"That kind of a role clearly would involve fewer forces than we have now and forces with a different mission," Gates said.
Pace said he agreed. "That's part of the dialogue right now and exactly what we'll be looking at between now and September," when Gen. David Petraeus, the top commander in Iraq, is expected to tell the administration and Congress whether the Iraq strategy is working and whether course corrections are due.
Barry McCaffrey, a retired Army general who spent a week in Iraq in March assessing the situation, said in a telephone interview Thursday that it appears to him that the administration is looking for a way out of Iraq.
"I think they're headed toward the door," McCaffrey said. For now they hold out hope that by the end of this year the troop buildup in Baghdad will change the momentum of the war, he added. "But failing that, they're going to start withdrawing."
WASHINGTON, May 25 — The Bush administration is developing what are described as concepts for reducing American combat forces in Iraq by as much as half next year, according to senior administration officials in the midst of the internal debate.Ah yes. Timetables. So bad for keeping our plans secret from the enemy ... so good for presidential politics.
It is the first indication that growing political pressure is forcing the White House to turn its attention to what happens after the current troop increase runs its course.
The concepts call for a reduction in forces that could lower troop levels by the midst of the 2008 presidential election to roughly 100,000, from about 146,000, the latest available figure, which the military reported on May 1. They would also greatly scale back the mission that President Bush set for the American military when he ordered it in January to win back control of Baghdad and Anbar Province.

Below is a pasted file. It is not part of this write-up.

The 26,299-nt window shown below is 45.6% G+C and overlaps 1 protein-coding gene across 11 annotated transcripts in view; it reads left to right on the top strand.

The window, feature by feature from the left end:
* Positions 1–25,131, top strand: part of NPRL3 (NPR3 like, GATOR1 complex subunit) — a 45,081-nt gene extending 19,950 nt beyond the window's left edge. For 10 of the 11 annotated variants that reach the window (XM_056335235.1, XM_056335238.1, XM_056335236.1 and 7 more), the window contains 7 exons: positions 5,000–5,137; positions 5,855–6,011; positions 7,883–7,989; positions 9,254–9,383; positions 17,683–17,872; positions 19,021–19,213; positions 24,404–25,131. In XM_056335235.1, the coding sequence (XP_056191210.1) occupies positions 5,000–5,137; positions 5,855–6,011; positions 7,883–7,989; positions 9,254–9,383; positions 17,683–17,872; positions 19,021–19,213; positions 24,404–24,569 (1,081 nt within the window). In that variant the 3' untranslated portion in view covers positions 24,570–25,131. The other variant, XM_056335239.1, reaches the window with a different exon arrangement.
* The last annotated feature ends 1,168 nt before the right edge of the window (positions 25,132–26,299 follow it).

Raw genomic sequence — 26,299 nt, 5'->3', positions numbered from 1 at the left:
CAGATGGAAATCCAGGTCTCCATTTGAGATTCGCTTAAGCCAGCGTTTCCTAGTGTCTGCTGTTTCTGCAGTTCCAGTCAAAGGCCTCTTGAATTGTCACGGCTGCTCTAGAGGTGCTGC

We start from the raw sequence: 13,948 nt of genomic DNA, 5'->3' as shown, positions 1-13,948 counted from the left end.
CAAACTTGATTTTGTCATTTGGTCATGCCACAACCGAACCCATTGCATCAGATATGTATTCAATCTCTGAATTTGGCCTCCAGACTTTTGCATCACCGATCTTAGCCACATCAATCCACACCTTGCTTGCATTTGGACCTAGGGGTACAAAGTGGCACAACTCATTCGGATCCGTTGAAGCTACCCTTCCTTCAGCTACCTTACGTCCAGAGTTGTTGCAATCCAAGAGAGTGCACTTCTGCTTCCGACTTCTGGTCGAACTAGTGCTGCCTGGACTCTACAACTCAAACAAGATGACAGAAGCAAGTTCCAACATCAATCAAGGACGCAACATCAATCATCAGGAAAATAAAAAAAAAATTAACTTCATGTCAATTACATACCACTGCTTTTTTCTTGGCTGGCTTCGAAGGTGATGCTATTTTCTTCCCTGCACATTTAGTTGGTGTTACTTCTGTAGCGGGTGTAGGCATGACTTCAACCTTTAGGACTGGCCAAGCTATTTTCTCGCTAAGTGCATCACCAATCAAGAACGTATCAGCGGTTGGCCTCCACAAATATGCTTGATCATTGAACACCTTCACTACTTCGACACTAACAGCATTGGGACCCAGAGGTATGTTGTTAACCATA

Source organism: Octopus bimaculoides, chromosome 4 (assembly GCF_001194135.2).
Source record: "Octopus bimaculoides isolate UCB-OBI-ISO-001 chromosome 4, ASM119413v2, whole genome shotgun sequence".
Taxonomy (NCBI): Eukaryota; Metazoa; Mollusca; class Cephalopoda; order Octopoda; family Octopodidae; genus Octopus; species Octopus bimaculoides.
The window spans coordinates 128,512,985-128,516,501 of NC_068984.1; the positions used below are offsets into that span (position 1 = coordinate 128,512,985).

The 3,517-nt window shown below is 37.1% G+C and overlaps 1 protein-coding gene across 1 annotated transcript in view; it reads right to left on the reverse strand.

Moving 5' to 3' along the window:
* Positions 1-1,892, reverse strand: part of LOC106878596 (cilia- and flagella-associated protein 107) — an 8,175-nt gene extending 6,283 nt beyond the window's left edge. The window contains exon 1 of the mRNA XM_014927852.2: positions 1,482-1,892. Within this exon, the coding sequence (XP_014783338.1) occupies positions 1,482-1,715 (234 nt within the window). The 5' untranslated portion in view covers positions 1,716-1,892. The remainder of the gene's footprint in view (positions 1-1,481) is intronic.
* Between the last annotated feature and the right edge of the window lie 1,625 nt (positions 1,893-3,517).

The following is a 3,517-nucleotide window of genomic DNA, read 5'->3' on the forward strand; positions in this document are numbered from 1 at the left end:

The mission would instead focus on the training of Iraqi troops and fighting Al Qaeda in Mesopotamia, while removing Americans from many of the counterinsurgency efforts inside Baghdad.
Still, there is no indication that Mr. Bush is preparing to call an early end to the current troop increase, and one reason officials are talking about their long-range strategy may be to blunt pressure from members of Congress, including some Republicans, who are pushing for a more rapid troop reduction.
The officials declined to be quoted for attribution because they were discussing internal deliberations that they expected to evolve over several months.
Officials say proponents of reducing the troops and scaling back their mission next year appear to include Secretary of Defense Robert M. Gates and Secretary of State Condoleezza Rice. They have been joined by generals at the Pentagon and elsewhere who have long been skeptical that the Iraqi government would use the opportunity created by the troop increase to reach genuine political accommodations.
So far, the concepts are entirely a creation of Washington and have been developed without the involvement of the top commanders in Iraq, Gen. David H. Petraeus and Lt. Gen. Raymond T. Odierno, both of whom have been enthusiastic supporters of the troop increase.
Those generals and other commanders have made it clear that they are operating on a significantly slower clock than officials in Washington, who are eager for significant withdrawals before the president leaves office in January 2009.
Labels: Iraq, Iraq war, President Bush